Unit Tests are Tests
James Carr writes:
Unit Tests are NOT “tests” in the classical sense… they instead should be used to drive your design, to help you think about how the system you are writing should work, to illustrate functionality.
I disagree with the all caps “NOT”. I think unit tests are primarily for testing, and are particularly valuable for regression testing. I do find that writing tests as I write code influences and usually improves design, but they certainly are “tests”. The fact that tests can drive your design and illustrate functionality are often nice side effects, but they are not the primary reason I write tests.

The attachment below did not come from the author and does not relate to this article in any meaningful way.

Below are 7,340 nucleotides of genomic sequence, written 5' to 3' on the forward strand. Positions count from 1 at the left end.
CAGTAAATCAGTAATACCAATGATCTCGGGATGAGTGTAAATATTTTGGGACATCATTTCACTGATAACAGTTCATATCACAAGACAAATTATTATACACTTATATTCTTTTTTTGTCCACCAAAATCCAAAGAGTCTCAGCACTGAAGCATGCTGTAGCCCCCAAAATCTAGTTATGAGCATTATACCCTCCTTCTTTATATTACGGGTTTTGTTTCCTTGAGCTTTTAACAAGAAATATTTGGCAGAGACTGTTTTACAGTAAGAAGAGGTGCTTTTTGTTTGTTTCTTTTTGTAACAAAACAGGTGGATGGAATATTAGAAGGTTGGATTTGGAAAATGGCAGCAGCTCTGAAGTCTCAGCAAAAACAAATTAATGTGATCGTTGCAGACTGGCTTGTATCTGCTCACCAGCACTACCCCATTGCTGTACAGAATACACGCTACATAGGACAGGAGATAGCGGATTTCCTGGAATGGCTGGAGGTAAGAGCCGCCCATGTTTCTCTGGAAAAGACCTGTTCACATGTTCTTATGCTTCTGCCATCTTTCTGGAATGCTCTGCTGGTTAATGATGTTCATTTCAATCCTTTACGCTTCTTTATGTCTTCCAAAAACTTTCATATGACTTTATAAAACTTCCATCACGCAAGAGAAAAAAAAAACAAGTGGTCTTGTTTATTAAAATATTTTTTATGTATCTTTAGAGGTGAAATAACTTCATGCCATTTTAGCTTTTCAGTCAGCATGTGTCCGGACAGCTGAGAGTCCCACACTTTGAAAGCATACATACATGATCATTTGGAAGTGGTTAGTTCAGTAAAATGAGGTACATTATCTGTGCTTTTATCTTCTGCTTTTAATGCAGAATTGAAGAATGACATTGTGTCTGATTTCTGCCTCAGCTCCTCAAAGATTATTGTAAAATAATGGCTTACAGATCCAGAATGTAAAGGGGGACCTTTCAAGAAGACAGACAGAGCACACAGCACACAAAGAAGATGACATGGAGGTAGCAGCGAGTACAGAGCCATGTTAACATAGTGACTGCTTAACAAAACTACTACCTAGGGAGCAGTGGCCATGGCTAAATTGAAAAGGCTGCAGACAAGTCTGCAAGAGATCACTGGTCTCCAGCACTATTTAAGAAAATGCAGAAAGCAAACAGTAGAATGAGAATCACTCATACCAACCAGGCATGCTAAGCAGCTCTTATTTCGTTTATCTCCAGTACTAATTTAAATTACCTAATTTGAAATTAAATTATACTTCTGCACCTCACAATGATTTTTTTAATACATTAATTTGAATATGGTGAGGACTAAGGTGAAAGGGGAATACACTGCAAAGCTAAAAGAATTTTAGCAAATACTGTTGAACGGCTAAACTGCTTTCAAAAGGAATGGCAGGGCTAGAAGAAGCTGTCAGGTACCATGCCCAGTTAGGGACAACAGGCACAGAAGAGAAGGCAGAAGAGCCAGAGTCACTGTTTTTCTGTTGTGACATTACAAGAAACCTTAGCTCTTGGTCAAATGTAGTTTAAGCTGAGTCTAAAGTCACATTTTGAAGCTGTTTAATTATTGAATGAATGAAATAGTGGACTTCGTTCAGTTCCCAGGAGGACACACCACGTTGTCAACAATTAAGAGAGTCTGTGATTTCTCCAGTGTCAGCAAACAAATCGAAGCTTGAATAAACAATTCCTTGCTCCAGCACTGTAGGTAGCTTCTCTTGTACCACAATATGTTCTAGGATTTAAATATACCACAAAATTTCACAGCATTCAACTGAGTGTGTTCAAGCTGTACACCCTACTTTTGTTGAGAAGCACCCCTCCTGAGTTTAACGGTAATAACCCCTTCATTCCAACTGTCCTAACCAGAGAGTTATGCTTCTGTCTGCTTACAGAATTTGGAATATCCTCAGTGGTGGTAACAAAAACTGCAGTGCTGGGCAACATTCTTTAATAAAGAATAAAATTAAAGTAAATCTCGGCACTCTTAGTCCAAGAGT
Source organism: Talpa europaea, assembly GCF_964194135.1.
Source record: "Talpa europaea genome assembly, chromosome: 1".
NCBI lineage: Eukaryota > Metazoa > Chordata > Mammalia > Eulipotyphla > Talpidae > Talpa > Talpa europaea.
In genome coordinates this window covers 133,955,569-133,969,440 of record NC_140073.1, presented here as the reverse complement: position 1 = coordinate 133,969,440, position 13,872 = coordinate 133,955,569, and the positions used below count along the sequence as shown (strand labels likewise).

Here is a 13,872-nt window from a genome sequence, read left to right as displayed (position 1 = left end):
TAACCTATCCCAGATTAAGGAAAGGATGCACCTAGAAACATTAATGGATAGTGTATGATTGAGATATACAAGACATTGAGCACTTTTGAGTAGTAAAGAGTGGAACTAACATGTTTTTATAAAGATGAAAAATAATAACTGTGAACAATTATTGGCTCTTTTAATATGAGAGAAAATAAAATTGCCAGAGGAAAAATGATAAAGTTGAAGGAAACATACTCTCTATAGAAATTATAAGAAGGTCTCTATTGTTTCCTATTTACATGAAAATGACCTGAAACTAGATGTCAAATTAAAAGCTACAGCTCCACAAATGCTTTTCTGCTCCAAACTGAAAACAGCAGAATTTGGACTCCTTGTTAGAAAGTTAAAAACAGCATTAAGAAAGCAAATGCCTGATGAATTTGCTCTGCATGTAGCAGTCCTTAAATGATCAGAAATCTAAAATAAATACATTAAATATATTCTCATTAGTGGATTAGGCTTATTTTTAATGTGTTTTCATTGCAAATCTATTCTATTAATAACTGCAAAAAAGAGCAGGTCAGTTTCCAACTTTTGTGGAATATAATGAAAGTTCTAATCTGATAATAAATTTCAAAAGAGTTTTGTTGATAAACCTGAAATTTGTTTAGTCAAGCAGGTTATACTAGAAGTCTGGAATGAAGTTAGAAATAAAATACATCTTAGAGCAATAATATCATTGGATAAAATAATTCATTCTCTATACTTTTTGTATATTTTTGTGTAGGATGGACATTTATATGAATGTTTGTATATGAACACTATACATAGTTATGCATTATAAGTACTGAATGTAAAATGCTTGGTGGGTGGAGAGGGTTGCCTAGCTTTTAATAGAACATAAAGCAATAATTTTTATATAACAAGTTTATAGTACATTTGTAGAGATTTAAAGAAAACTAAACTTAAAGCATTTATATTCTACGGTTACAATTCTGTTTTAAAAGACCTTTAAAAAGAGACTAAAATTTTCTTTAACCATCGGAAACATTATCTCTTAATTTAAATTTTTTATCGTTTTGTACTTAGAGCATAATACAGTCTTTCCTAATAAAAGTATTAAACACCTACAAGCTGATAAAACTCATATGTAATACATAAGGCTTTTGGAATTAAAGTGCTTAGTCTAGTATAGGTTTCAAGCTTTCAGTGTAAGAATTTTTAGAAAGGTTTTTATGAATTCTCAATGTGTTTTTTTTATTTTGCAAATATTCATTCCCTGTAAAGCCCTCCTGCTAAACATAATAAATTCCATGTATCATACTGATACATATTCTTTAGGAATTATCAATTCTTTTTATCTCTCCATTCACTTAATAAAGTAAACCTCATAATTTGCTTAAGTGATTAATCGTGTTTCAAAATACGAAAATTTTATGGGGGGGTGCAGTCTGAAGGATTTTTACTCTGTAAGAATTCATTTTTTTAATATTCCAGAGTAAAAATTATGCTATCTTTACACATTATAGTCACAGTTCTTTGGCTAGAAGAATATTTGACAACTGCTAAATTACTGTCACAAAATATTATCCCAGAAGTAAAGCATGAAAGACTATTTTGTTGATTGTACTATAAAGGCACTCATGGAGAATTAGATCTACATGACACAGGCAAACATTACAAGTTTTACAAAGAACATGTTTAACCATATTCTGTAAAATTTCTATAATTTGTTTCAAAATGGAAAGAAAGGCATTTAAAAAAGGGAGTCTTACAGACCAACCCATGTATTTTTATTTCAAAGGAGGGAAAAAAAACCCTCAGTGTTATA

He goes on to write:
If you ever find yourself running a code coverage tool after writing fresh code, step back and realize that you’re doing it wrong.. my suggestion is if you run a code coverage tool and find parts of your freshly written code aren’t covered, delete that code and try again.
Deleting and rewriting code is a bit too extreme for my taste, but I often do something similar. When fleshing out new work, I’ll often write new classes and interfaces, bounce ideas off coworkers, and rename / refactor heavily. Once I feel like I’ve found the right approach, I will sometimes comment out blocks of code, write a quick unit test (that fails), and then replace the code.